Its worh five bucks a tyre just for them not going down all the time (I hate having to regularly check them and visit the servo to pump em up). And running cooler on a trip is easy to check yourself. I won't be going back to air in a hurry as any top ups are free after initial fill.
 
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Location
Fort Worth, TX
ZmOz, you might take into consideration that climates other than yours can cause real problems with tires. It is no joke on a heavy vehicle, or on a tractor trailer, it is, in fact a requirement of a professional driver to attend to any tires too hot. I've seen it in winter in Iowa, and certainly along any stretch of I-10 in summer. One of the best points of the tires bought for our Jeep (KUMHO Ecsta STZ) was that, when towing or, really, at too high speed in 105F weather, I detected no hot spots on tires at fuel stops. This would not -- and has not, in my experience -- have been true of every tire, (on any vehicle at any given time in any number of cases). High traction ratings are great, and so are high temperature ratings. (Given that pressures are corrected with load and experience.) If indeed, nitrogen can be shown to alleviate pressure rise -- and keep condensation to a minimum -- then it would be worth trying.
 
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1,181
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NJ, USA
Sounds like the only time it might possibly be worth it, for me personally, would be at open track days. While up at Pocono Raceway in June the pressure in my tires rose 5 psi after the first 30 minute run and that was on an overcast 60 degree day. It could makes trying to figure a good pressure starting point a lot less dicey if you don't have the luxury of a practice run. The other 95% of the time it sounds like a waste of money for the average motoring consumer. Just another way for a shop/tire dealer to build a few extra bucks into a sale.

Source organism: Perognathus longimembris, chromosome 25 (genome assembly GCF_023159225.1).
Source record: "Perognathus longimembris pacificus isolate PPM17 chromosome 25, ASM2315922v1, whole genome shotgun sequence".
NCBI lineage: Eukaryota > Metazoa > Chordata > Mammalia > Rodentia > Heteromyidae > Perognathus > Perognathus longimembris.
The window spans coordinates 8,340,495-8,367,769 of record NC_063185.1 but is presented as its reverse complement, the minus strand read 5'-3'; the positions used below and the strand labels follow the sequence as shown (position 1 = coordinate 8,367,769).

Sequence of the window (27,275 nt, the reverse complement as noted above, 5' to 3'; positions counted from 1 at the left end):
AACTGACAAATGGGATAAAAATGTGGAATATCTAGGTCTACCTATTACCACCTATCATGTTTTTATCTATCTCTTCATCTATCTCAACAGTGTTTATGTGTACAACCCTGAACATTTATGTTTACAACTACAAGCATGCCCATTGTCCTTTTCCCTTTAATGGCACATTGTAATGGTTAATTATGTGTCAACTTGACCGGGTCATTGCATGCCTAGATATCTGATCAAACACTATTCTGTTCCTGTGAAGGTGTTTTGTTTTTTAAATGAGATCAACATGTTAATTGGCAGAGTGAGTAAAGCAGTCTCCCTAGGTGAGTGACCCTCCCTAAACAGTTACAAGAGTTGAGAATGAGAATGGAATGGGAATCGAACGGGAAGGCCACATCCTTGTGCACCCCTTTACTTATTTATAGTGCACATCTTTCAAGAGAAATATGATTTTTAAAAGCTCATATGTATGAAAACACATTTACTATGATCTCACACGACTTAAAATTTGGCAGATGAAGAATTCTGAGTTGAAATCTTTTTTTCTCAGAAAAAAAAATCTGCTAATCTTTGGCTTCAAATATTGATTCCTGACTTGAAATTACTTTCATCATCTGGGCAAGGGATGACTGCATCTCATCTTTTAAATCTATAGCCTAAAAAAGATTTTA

Kestas

Staff member
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13,959
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The Motor City
I can vouch for nitrogen being used in aircraft tires. I'm not sure why. It may have something to do with its inertness or pressure characteristics. It's the pressure characteristics that make nitrogen popular for use in gas-charged shocks.
 
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9,797
Location
Central Coast, Calif.
quote:
nitrogen is also dry so as mentioned the tire pressure remains constant. Any A.P."s chime in I think nitrogen is used in aircraft .
our c-130's get compressed air in the tires. the struts get nitrogen. i think the main benefit is that it is clean and dry. from what i have heard it is the moisture in the gas that makes it expand more.
 
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12,385
Location
Northern CA
quote:
Originally posted by tom slick: [QUOTE]our c-130's get compressed air in the tires. the struts get nitrogen. i think the main benefit is that it is clean and dry.
The main reason for using nitrogen in struts is that their is no oxygen in it to oxidise the oil and seals. Otherwise, dry air would work very nearly as well.